6050 BCE (?) Unknown Confirmed   Tephrochronology W side of caldera (Slettahraun)

Deformation History


There is data available for 3 deformation periods. Expand each entry for additional details.


Deformation during 2003 - 2007 [Subsidence; Observed by InSAR]

Start Date: 2003 Stop Date: 2007 Direction: Subsidence Method: InSAR
Magnitude: Unknown Spatial Extent: Unknown Latitude: Unknown Longitude: Unknown

InSAR images of Torfajokull caldera generated from SAR images acquired over the caldera from (a) 1993 to 2000 and (b) 2003 to 2007. In both cases the satellites were flying in a descending orbit, and the line-of-sight vector is to the ESE, ?21? from the vertical for (a) and ?23? for (b). Line-of-sight lengthening is seen in the western part of the volcano, and assuming that this motion is predominantly vertical gives subsidence rates of up to ?8 and ?13 mm yr?1, respectively. Black outlined star is the location of the centre of subsidence. Note difference in scale between (a) and (b).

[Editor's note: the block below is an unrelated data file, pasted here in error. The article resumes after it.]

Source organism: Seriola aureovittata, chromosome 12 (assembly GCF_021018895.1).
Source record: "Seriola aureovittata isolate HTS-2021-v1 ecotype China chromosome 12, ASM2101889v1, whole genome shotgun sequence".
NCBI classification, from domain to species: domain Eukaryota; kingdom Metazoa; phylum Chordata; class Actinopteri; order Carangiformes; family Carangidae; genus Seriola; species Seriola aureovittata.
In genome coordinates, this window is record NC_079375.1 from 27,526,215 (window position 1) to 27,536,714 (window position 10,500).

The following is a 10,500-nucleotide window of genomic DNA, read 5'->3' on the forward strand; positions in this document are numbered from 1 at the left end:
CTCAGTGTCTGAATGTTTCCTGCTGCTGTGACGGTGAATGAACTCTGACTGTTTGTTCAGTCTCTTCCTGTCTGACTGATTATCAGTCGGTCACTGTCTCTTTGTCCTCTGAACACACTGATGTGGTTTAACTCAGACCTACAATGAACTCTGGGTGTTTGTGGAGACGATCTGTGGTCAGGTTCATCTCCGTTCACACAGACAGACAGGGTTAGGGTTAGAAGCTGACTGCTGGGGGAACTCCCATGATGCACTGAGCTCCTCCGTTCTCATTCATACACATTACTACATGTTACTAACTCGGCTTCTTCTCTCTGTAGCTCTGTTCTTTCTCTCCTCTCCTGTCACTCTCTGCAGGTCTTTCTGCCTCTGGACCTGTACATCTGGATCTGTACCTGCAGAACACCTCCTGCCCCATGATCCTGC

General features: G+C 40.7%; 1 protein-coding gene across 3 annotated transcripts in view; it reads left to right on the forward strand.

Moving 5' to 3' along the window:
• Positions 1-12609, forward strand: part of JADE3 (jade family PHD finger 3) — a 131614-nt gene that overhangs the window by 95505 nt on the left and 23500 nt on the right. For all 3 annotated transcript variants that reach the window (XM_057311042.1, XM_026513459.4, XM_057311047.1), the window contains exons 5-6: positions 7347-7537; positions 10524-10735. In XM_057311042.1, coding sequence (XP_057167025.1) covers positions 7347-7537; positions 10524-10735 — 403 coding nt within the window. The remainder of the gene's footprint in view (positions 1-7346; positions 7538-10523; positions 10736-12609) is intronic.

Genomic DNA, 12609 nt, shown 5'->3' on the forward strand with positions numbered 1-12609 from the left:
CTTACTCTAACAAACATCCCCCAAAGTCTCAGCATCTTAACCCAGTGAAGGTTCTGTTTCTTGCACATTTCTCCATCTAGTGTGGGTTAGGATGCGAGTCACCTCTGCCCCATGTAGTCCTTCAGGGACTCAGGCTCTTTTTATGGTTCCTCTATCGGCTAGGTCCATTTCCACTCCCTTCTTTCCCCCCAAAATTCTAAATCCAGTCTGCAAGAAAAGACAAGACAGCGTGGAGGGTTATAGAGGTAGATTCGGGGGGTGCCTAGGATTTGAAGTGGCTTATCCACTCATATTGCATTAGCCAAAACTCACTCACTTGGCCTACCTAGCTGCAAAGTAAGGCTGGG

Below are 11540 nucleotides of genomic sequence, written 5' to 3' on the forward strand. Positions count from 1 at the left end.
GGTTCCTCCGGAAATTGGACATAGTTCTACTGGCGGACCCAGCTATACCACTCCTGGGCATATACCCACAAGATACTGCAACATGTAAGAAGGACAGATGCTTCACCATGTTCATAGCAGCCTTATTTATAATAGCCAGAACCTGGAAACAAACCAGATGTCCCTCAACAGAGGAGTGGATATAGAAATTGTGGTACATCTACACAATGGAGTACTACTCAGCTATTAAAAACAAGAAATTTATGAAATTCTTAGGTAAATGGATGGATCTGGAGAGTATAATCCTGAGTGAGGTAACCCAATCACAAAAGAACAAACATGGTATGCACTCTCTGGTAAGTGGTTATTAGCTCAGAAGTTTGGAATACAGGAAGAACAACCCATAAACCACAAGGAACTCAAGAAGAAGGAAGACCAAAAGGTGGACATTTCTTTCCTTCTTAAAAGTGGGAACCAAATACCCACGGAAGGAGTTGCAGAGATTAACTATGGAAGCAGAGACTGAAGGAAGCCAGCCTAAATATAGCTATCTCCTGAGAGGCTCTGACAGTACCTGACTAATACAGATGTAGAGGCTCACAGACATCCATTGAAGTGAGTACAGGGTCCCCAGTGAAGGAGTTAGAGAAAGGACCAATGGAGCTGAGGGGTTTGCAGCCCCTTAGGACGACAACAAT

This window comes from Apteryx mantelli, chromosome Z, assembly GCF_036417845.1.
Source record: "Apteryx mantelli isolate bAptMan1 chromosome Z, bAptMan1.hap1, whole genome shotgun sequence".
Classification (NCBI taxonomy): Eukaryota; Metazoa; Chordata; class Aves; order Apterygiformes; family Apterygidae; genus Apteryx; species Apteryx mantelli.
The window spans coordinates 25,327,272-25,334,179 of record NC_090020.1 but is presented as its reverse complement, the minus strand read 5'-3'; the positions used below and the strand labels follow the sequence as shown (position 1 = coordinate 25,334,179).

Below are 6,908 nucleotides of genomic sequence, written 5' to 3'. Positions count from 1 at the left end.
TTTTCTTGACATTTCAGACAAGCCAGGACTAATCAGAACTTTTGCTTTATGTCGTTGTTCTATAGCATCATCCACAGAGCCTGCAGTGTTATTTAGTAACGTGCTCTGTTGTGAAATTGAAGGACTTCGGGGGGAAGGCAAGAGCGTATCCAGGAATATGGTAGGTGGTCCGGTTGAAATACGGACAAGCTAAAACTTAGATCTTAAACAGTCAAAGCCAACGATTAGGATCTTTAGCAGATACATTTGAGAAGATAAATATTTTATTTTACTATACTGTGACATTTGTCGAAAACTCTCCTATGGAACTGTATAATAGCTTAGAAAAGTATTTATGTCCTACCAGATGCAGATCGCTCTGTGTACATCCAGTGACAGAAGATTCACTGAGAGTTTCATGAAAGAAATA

From: Scheiber-Enslin et al. 2011.


Reference List: Scheiber-Enslin et al. 2011.

Full References:

Scheiber-Enslin, S. E., LaFemina, P. C., Sturkell, E., Hooper, A. J., & Webb, S. J., 2011. Geodetic investigation of plate spreading along a propagating ridge: the Eastern Volcanic Zone, Iceland. Geophysical Journal International, 187(3), 1175-1194.

Deformation during 1993 - 2000 [Subsidence; Observed by InSAR]

Start Date: 1993 Stop Date: 2000 Direction: Subsidence Method: InSAR
Magnitude: Unknown Spatial Extent: Unknown Latitude: Unknown Longitude: Unknown